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Know how community and separate property differ in a divorce

On Behalf of | Jul 5, 2024 | Divorce

Arizona is one of a small number of states that uses the community property model when a married couple gets divorced. That means that property and debt that was accrued after the couple was married is considered to be jointly owned.

That differs from most states that use an equitable distribution model where marital property is split in a way that the court believes is fair. For these issues and recognizing the difference between community and separate property, it is essential to have an idea about the law and be fully prepared.

Understand the law for dividing property as part of a divorce

State law says that community property will be shared between the parties in the divorce settlement. Those who acquired a marital home, automobiles, made investments, accrued money or purchased collectibles are expected to split them when they divorce. This is important for items that could be of significant value like real estate. There are, however, exceptions to the community property rule.

If a person receives property as part of another person’s will, then they do not have to share this with the spouse. In addition, the property that was acquired after the marriage and after the couple has filed the petition to part ways does not have to be split.

Despite the law being clear regarding how property is to be divided, disputes can be inevitable when there is property that is financially valuable or has sentimental value to a person. These cases can involve couples who are trying to maximize what they get after the case is completed, so it can be a challenge to reach a settlement in a smooth manner.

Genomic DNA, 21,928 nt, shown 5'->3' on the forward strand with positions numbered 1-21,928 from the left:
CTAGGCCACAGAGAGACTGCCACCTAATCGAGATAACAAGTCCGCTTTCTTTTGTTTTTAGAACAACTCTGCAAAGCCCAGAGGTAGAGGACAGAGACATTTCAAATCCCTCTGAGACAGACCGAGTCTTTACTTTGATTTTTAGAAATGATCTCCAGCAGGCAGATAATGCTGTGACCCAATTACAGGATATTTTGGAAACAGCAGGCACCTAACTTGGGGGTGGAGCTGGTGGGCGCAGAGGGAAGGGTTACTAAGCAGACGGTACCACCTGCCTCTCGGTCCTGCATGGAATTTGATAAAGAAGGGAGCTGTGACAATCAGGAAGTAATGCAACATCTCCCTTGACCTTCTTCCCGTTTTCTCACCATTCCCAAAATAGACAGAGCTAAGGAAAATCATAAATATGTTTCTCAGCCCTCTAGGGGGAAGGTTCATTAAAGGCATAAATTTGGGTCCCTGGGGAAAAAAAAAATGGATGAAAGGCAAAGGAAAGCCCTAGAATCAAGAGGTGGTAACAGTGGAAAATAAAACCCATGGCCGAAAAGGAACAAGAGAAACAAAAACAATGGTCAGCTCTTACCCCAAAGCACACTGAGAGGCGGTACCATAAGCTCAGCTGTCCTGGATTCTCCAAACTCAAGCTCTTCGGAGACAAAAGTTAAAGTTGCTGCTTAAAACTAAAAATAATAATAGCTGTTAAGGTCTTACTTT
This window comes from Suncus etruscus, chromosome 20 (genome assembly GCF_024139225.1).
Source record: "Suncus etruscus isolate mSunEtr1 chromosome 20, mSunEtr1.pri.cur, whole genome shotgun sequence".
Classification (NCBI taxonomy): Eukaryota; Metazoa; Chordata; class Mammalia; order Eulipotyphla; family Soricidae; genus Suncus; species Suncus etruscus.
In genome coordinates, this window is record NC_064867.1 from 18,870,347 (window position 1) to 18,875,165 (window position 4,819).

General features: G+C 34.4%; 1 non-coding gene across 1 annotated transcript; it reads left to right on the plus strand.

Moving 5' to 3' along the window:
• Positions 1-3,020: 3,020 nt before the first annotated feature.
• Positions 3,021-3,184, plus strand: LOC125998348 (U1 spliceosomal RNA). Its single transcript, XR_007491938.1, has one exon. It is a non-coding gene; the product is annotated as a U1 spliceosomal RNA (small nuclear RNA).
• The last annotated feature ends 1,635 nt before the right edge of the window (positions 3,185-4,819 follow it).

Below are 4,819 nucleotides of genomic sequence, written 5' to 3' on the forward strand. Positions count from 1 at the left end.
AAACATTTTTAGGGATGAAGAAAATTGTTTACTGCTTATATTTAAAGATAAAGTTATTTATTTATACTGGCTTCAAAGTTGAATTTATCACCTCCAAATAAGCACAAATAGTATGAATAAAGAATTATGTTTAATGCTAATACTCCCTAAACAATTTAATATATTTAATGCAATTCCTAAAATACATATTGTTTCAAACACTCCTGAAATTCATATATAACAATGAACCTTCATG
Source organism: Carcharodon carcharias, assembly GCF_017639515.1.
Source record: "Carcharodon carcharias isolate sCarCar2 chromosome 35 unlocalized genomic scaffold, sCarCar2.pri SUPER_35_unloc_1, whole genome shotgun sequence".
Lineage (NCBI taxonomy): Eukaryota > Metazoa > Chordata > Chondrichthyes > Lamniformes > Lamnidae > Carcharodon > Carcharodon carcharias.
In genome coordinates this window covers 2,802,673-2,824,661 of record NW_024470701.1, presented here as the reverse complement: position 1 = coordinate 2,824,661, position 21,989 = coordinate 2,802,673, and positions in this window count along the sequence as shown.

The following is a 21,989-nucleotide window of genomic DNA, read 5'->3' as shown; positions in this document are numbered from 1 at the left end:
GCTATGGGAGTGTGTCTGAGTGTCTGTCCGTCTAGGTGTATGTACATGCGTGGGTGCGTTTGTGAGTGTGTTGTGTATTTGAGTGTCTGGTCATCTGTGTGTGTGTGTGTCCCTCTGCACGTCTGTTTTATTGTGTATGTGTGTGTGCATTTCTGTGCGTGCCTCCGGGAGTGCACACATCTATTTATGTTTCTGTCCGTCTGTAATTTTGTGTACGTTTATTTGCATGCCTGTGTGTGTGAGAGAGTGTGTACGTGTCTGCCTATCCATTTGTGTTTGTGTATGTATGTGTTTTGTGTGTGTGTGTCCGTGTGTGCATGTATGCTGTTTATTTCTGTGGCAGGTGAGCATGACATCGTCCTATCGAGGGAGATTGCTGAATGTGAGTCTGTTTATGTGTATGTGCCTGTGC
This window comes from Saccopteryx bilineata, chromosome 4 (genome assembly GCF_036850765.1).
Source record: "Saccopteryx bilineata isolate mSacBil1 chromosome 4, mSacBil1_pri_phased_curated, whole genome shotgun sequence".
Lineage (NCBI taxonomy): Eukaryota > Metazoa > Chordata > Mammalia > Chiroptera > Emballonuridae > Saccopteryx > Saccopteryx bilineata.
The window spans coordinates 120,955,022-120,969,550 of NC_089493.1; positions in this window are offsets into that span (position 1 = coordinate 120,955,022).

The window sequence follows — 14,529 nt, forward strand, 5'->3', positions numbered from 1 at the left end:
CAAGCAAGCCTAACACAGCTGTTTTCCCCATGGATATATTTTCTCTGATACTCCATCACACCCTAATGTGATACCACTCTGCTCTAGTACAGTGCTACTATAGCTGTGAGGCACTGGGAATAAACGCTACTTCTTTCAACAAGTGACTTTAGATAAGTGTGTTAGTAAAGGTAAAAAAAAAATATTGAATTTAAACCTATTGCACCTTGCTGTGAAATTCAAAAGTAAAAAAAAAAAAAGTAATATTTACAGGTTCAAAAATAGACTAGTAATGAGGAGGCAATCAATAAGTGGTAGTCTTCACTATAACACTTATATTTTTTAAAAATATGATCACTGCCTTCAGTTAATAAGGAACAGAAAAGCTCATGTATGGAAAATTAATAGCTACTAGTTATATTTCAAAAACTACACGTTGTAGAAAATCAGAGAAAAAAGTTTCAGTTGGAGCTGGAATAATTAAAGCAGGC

Some people can negotiate and exchange one property for another so each side is satisfied. If there are disagreements about value and contribution – such as a person who put more work into the home than the other or a person who built a business – it could be the catalyst for rampant disagreement.

Family law cases require compassionate guidance

Even though other issues like child custody, parenting time and alimony are bound to come to the forefront in a divorce, people must not forget about property and debt and how it will be divided. This can have a dramatic impact on the future, so it is critical to have a grasp of how this works from the beginning.

If there is room to negotiate in an evenhanded manner, this is something to explore to avoid a drawn-out court case. When people cannot agree, knowing how to reach what is believes to be an equitable outcome is key. Having compassionate and experienced guidance can ease the anxiety that accompanies a family law case and be beneficial in achieving a positive resolution.